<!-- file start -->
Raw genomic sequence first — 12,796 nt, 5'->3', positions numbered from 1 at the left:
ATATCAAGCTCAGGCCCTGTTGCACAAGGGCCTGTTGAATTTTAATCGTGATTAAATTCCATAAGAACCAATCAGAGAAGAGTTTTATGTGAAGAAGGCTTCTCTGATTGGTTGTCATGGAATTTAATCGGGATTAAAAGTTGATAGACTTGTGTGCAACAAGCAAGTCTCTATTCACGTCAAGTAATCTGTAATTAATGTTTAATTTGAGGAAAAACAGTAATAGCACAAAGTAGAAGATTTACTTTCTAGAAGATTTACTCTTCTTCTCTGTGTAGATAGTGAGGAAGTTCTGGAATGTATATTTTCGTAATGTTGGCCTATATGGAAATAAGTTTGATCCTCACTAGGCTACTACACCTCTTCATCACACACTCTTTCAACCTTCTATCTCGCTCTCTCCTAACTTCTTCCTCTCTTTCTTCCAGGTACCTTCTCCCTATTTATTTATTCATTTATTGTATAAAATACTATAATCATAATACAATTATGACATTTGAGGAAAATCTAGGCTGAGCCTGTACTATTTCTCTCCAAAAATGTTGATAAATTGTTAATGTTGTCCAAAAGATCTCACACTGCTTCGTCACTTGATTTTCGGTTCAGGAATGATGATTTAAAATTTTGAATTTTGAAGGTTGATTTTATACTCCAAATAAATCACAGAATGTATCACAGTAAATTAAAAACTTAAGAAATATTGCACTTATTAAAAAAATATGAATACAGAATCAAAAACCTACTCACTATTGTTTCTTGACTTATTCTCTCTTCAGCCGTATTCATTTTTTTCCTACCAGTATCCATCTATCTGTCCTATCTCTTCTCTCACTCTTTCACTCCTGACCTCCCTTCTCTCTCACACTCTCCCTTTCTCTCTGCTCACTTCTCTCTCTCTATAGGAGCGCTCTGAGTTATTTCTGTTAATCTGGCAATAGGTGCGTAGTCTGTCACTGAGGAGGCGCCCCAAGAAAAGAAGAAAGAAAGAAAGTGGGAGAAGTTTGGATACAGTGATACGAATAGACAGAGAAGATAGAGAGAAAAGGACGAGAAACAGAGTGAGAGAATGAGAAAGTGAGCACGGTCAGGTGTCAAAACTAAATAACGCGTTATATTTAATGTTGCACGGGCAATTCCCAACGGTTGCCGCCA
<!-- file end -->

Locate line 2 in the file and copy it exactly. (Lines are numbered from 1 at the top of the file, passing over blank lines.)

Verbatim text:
ATATCAAGCTCAGGCCCTGTTGCACAAGGGCCTGTTGAATTTTAATCGTGATTAAATTCCATAAGAACCAATCAGAGAAGAGTTTTATGTGAAGAAGGCTTCTCTGATTGGTTGTCATGGAATTTAATCGGGATTAAAAGTTGATAGACTTGTGTGCAACAAGCAAGTCTCTATTCACGTCAAGTAATCTGTAATTAATGTTTAATTTGAGGAAAAACAGTAATAGCACAAAGTAGAAGATTTACTTTCTAGAAGATTTACTCTTCTTCTCTGTGTAGATAGTGAGGAAGTTCTGGAATGTATATTTTCGTAATGTTGGCCTATATGGAAATAAGTTTGATCCTCACTAGGCTACTACACCTCTTCATCACACACTCTTTCAACCTTCTATCTCGCTCTCTCCTAACTTCTTCCTCTCTTTCTTCCAGGTACCTTCTCCCTATTTATTTATTCATTTATTGTATAAAATACTATAATCATAATACAATTATGACATTTGAGGAAAATCTAGGCTGAGCCTGTACTATTTCTCTCCAAAAATGTTGATAAATTGTTAATGTTGTCCAAAAGATCTCACACTGCTTCGTCACTTGATTTTCGGTTCAGGAATGATGATTTAAAATTTTGAATTTTGAAGGTTGATTTTATACTCCAAATAAATCACAGAATGTATCACAGTAAATTAAAAACTTAAGAAATATTGCACTTATTAAAAAAATATGAATACAGAATCAAAAACCTACTCACTATTGTTTCTTGACTTATTCTCTCTTCAGCCGTATTCATTTTTTTCCTACCAGTATCCATCTATCTGTCCTATCTCTTCTCTCACTCTTTCACTCCTGACCTCCCTTCTCTCTCACACTCTCCCTTTCTCTCTGCTCACTTCTCTCTCTCTATAGGAGCGCTCTGAGTTATTTCTGTTAATCTGGCAATAGGTGCGTAGTCTGTCACTGAGGAGGCGCCCCAAGAAAAGAAGAAAGAAAGAAAGTGGGAGAAGTTTGGATACAGTGATACGAATAGACAGAGAAGATAGAGAGAAAAGGACGAGAAACAGAGTGAGAGAATGAGAAAGTGAGCACGGTCAGGTGTCAAAACTAAATAACGCGTTATATTTAATGTTGCACGGGCAATTCCCAACGGTTGCCGCCA